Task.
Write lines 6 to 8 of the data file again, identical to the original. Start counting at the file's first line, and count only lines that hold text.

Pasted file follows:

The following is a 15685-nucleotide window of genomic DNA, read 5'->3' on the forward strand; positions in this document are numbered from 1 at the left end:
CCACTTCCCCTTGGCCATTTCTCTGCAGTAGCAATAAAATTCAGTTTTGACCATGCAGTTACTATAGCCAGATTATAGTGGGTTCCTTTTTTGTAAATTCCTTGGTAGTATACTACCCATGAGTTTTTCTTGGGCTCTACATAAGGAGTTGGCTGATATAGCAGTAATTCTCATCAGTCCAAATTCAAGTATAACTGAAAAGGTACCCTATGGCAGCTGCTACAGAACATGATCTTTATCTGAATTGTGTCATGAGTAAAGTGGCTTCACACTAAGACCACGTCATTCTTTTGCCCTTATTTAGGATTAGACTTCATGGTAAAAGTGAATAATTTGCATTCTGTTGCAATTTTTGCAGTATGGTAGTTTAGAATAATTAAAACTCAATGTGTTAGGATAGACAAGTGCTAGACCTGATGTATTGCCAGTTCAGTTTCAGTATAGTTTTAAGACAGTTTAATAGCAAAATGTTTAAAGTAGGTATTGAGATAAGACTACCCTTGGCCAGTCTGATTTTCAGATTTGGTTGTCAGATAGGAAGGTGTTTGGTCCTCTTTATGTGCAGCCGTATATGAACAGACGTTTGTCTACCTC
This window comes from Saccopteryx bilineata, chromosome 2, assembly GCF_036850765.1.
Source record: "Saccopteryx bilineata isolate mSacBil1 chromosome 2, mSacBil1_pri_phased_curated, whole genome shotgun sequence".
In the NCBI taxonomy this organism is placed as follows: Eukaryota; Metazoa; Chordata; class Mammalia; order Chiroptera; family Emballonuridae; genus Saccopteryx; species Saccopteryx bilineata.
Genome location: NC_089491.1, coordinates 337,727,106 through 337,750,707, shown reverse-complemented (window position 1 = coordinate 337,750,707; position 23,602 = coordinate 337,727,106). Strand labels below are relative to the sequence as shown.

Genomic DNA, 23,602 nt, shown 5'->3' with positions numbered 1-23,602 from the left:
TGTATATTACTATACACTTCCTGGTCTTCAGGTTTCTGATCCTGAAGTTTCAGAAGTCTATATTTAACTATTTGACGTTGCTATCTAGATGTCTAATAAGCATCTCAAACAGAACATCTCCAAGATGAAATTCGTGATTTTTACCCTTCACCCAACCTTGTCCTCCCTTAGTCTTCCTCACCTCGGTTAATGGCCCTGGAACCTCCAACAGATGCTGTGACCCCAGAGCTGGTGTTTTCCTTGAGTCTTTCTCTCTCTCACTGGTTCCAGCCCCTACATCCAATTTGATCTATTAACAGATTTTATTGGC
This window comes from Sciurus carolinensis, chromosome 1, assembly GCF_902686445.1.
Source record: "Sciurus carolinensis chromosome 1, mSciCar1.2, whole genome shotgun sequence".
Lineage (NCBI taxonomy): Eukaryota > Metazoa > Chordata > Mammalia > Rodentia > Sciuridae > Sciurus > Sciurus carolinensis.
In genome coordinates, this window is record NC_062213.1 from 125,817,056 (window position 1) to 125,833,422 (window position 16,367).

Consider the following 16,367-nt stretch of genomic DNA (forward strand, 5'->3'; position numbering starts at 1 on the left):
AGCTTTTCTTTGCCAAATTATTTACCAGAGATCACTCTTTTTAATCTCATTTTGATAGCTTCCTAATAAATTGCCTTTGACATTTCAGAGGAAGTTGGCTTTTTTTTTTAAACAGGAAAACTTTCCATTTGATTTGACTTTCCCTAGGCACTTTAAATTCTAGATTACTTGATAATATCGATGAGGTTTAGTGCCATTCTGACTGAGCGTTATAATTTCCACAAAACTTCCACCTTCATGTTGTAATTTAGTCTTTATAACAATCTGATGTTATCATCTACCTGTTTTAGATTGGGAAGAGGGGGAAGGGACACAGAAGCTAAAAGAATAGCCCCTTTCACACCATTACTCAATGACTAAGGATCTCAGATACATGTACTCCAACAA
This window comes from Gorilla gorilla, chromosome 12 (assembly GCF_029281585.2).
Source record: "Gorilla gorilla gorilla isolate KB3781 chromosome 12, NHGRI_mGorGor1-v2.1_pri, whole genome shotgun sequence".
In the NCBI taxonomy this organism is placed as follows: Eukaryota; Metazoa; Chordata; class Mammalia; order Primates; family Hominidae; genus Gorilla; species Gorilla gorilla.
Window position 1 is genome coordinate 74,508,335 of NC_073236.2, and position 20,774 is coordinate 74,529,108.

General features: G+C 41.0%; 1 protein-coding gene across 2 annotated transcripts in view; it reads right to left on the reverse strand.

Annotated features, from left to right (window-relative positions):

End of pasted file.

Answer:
Genome location: NC_089491.1, coordinates 337,727,106 through 337,750,707, shown reverse-complemented (window position 1 = coordinate 337,750,707; position 23,602 = coordinate 337,727,106). Strand labels below are relative to the sequence as shown.

Genomic DNA, 23,602 nt, shown 5'->3' with positions numbered 1-23,602 from the left:
TGTATATTACTATACACTTCCTGGTCTTCAGGTTTCTGATCCTGAAGTTTCAGAAGTCTATATTTAACTATTTGACGTTGCTATCTAGATGTCTAATAAGCATCTCAAACAGAACATCTCCAAGATGAAATTCGTGATTTTTACCCTTCACCCAACCTTGTCCTCCCTTAGTCTTCCTCACCTCGGTTAATGGCCCTGGAACCTCCAACAGATGCTGTGACCCCAGAGCTGGTGTTTTCCTTGAGTCTTTCTCTCTCTCACTGGTTCCAGCCCCTACATCCAATTTGATCTATTAACAGATTTTATTGGC